All this beauty, awesome powder and great riding hasn’t gone unnoticed over the years. Sledders from all over head to Grand Lake for those very reasons, along with the chance to enjoy the 150 miles of groomed trails (nearly 100 of which are groomed).

Grand Lake, by virtue of its self proclaimed status as “Snowmobile Capital of Colorado,” sees its fair share of snowmobile traffic. Don’t like crowds? Then avoid the weekends. And ride a little farther away from town. It appears to us the bulk of the crowds stay close to town on the trails.

If you want up to date information on trail grooming in Grand Lake, a great source of information is the Colorado Snowmobile Association’s website, www.coloradosledcity.com. On the main page, click on “public trails report” and then go to Grand Lake and you see which trails were recently groomed.

Another reason Grand Lake is so popular is, despite being tucked away like it is, it’s a fairly easy place to get to, especially from the Denver metro area. It’s even easier to get to know now that they’ve widened U.S. Highway 40 to four lanes over Berthoud Pass (elevation 11,323 feet). That is, unless you get caught up in the ski traffic going to a number of the local ski areas, most notably Winter Park. Avoid the weekends and the traffic is such a bear.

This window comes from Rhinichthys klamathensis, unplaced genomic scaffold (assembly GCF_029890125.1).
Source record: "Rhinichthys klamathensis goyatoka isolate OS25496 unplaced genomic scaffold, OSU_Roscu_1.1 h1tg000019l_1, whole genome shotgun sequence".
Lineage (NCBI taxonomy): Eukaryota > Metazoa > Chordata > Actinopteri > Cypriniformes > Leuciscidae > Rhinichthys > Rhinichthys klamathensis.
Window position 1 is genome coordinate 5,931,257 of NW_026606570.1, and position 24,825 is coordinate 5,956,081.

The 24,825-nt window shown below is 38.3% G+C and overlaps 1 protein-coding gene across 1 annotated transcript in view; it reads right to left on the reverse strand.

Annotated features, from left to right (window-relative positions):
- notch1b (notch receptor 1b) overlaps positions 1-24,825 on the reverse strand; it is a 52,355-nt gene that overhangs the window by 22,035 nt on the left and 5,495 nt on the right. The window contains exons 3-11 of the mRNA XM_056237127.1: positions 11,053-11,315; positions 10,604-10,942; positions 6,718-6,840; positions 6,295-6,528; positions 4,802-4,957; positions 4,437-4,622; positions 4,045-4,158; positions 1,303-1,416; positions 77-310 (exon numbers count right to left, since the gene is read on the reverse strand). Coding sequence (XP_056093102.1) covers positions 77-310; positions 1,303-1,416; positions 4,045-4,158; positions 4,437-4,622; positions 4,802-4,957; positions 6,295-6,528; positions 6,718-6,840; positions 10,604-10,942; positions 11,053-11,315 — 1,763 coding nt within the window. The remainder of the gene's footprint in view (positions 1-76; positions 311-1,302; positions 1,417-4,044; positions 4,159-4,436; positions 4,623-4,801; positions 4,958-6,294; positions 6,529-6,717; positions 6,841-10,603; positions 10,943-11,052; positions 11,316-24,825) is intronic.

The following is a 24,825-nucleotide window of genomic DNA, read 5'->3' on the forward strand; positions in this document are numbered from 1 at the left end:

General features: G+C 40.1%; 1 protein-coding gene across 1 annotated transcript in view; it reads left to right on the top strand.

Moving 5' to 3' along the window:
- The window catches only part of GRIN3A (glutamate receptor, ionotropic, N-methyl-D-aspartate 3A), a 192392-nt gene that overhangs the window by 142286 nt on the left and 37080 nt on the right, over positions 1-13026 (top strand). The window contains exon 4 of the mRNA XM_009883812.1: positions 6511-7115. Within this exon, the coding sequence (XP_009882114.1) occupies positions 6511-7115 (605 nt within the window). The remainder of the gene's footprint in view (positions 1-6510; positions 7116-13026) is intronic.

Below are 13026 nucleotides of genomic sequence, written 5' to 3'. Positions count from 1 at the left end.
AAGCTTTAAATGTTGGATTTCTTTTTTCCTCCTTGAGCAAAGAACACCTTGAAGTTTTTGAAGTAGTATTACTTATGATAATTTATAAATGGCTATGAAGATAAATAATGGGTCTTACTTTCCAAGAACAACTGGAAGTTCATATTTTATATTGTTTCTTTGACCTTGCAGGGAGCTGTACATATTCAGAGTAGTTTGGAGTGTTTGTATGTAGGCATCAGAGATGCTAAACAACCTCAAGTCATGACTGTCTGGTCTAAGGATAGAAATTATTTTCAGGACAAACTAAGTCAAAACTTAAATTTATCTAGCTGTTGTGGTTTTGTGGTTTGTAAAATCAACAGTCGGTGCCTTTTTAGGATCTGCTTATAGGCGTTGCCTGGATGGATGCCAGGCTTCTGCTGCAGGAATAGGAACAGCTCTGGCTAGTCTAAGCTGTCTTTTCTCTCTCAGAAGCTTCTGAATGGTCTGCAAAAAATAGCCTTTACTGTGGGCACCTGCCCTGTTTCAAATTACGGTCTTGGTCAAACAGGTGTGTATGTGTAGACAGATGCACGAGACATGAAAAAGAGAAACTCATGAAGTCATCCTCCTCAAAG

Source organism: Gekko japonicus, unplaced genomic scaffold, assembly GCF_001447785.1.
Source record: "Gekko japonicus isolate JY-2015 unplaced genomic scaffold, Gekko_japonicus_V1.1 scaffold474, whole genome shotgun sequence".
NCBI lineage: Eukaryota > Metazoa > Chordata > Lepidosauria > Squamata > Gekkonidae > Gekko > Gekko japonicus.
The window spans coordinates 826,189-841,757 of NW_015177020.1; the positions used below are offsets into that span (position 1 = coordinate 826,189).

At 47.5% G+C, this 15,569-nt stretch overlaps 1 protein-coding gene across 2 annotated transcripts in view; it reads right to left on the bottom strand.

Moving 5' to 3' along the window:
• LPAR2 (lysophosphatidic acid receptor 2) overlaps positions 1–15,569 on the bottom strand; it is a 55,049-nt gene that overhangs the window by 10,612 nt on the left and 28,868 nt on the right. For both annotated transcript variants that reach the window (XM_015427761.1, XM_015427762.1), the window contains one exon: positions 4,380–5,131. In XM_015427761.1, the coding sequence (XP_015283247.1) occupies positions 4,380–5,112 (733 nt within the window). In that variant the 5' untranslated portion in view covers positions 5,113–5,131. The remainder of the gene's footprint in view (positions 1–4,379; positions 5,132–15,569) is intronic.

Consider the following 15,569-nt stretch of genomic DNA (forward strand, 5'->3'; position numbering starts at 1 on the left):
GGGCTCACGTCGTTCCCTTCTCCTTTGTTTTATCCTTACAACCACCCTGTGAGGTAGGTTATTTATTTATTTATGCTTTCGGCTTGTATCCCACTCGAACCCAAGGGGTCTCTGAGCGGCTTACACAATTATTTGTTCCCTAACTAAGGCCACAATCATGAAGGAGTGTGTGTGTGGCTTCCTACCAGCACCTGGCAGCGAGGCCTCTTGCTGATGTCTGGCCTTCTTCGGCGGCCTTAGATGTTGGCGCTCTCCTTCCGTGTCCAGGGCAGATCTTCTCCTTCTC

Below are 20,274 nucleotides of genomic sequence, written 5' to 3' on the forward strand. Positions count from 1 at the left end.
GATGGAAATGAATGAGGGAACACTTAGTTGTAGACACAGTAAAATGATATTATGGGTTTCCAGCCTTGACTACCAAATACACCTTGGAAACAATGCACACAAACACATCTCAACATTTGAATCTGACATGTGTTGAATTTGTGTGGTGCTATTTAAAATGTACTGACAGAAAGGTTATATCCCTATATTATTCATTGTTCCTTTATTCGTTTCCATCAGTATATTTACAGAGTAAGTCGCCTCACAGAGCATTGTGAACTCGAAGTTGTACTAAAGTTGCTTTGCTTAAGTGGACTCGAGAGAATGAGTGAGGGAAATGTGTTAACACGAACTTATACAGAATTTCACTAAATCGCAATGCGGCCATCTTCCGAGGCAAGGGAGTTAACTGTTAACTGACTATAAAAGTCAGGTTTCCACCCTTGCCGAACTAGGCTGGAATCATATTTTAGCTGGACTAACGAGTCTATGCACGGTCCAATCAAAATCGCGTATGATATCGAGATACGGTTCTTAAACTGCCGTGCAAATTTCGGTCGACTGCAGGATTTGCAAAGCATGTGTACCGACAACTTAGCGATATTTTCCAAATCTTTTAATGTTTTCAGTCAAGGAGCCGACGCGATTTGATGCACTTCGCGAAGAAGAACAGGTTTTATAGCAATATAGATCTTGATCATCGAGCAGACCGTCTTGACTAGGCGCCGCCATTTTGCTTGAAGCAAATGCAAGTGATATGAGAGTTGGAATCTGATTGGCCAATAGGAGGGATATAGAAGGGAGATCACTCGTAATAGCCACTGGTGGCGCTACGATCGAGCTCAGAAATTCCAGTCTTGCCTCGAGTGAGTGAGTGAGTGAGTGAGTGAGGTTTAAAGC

Regardless, Grand Lake is worth the effort.

These days, there may not be gold flakes in them there hills but there are definitely plenty of white flakes.

 

Grand Lake

Elevation 8,000-10,500 feet

Snowfall 150-250 inches

Miles of Groomed Trails 85 miles

Full-Service Town Grand Lake (pop. 437)

Nearest Airport Denver (126 miles)

Getting Started Grand Lake Chamber of Commerce (800) 531-1019 or www.grandlakechamber.com

Getting There Grand Lake is a little more than 100 miles northwest of Denver. From Interstate 70 take U.S. Highway 40 north to Granby. On the west end of Granby turn north on U.S. Highway 34 and travel about 15 miles to Grand Lake.

Getting Around There are several snowmobile rental companies in Grand Lake. Contact the chamber of commerce for a list.

Bedding Down There are several motels, lodges and resorts right in town or not far from town. A couple of our favorites are the Gateway Inn (877-627-1352) or the condos at Soda Springs Ranch (800-627-9636).   

Eating Out We have yet to experience a bad meal anywhere in town. And we’ve eaten at plenty of different places. Three of our favorites are Caroline’s Cuisine (970-627-9404), xxx xxx







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Bear Lake CVB